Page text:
The data is clear that growth in the richest economies of the world, the economies operating at the technological leading edge, was slowing down even before the recent financial crisis. Continue reading “The economics of innovation stagnation”
Before K. Eric Drexler devised and proselytised for his particular, visionary, version of nanotechnology, he was an enthusiast for space colonisation, closely associated with another, older, visionary for a that hypothetical technology – the Princeton physicist Gerard O’Neill. A recent book by historian Patrick McCray – The Visioneers: How a Group of Elite Scientists Pursued Space Colonies, Nanotechnologies, and a Limitless Future – follows this story, setting its origins in the context of its times, and argues that O’Neill and Drexler are archetypes of a distinctive type of actor at the interface between science and public policy – the “Visioneers” of the title. McCray’s visioneers are scientifically credentialed and frame their arguments in technical terms, but they stand at some distance from the science and engineering mainstream, and attract widespread, enthusiastic – and sometimes adulatory – support from broader mass movements, which sometimes take their ideas in directions that the visioneers themselves may not always endorse or welcome.
It’s an attractive and sympathetic book, with many insights about the driving forces which led people to construct these optimistic visions of the future. Continue reading “New Dawn Fades?”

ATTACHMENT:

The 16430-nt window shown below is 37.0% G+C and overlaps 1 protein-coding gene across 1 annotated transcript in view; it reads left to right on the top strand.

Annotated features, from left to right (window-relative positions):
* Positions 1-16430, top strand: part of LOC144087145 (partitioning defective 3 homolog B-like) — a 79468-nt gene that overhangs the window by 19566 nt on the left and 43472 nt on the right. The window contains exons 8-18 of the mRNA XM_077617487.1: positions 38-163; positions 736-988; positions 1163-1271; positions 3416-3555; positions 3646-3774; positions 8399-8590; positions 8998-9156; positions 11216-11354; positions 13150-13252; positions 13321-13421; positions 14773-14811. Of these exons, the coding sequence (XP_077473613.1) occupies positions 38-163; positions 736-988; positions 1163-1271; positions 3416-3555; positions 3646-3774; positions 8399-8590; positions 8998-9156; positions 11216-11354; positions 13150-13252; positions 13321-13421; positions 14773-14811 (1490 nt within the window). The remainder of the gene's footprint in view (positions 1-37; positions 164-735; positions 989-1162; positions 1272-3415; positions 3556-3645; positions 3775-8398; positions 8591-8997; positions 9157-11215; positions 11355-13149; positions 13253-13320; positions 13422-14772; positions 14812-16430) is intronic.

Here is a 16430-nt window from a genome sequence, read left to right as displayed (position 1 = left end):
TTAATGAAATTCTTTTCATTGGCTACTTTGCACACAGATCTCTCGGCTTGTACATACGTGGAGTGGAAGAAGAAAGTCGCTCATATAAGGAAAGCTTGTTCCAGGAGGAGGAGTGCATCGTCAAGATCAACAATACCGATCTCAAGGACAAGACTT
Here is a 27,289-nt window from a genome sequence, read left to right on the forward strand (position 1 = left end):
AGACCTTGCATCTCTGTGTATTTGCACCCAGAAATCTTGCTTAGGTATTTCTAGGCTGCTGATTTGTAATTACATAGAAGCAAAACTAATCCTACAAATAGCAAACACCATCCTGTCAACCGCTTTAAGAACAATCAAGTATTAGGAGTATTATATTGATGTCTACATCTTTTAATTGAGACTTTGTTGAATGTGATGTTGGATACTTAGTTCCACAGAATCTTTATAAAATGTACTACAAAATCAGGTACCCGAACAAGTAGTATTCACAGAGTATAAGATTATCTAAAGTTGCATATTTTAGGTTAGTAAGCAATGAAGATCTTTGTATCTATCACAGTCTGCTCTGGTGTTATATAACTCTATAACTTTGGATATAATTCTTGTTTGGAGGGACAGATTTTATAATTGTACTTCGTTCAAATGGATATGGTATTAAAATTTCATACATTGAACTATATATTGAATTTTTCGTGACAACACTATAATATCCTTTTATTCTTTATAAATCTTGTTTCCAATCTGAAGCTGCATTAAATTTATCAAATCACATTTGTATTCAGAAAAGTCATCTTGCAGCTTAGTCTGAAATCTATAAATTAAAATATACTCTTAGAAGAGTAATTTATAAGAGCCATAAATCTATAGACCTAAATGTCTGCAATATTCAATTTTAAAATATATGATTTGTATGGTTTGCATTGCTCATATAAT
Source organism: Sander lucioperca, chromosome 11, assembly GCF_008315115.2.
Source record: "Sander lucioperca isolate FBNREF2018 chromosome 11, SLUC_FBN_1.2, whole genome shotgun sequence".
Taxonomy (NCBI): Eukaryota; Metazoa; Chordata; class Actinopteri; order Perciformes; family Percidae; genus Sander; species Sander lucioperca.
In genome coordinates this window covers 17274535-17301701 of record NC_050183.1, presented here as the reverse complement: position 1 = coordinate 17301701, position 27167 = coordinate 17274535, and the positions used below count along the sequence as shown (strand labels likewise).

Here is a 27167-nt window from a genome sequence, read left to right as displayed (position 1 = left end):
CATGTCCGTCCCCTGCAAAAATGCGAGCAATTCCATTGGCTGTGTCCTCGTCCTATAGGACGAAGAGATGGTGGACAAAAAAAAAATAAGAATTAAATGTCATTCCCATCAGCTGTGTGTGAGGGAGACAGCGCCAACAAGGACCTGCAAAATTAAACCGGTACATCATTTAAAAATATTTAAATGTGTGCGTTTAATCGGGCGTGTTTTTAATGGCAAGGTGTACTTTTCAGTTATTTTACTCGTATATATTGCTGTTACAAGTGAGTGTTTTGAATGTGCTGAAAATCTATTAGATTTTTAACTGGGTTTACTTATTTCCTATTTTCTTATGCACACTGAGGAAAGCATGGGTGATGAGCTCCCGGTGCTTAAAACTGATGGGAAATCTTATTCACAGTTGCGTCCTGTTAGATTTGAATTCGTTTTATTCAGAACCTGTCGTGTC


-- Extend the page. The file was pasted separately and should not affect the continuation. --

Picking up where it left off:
I wrote this short piece for the online magazine The Conversation as a comment on the government’s response to the Witty Review on universities and economic growth. It was published there as Budget 2014: cash for research set against an overall story of long-term decline; as the new title suggests it was edited to give more prominence to the new science-related announcements in the Budget. Here’s the original version.
Current UK innovation policy has taken on a medieval cast; no sooner do we have “Catapult Centres” for translational research established, than there is a call for “Arrow Projects”. This is the headline recommendation of a report to government by Sir Andrew Witty on the role of universities in driving economic growth. The tip of the arrow, in Witty’s metaphor, is world-class research from our leading universities – behind this tip we should mobilise research institutes and private sector partners to develop new technologies that would drive new economic growth, involving British companies, big and small, in new supply chains.
Last week saw a government response to this report, which warmly welcomed its recommendations, while making few actual new commitments to support them. But last week also saw the publication of the latest set of national research and development statistics. Total R&D expenditure – in the private sector, in government laboratories and in the universities – has fallen in both cash and real terms, and in proportion to the size of our economy is now substantially lower than both established economic rivals such as France, Germany, the USA and Japan and emerging economic powers such as Korea and China.
Our continuing economic problems, with stagnating productivity and a continuing inability to produce enough tradable goods to pay our way in the world, suggest that we should worry about how effective our innovation system is for translating science into economic growth. Continue reading “On universities and economic growth”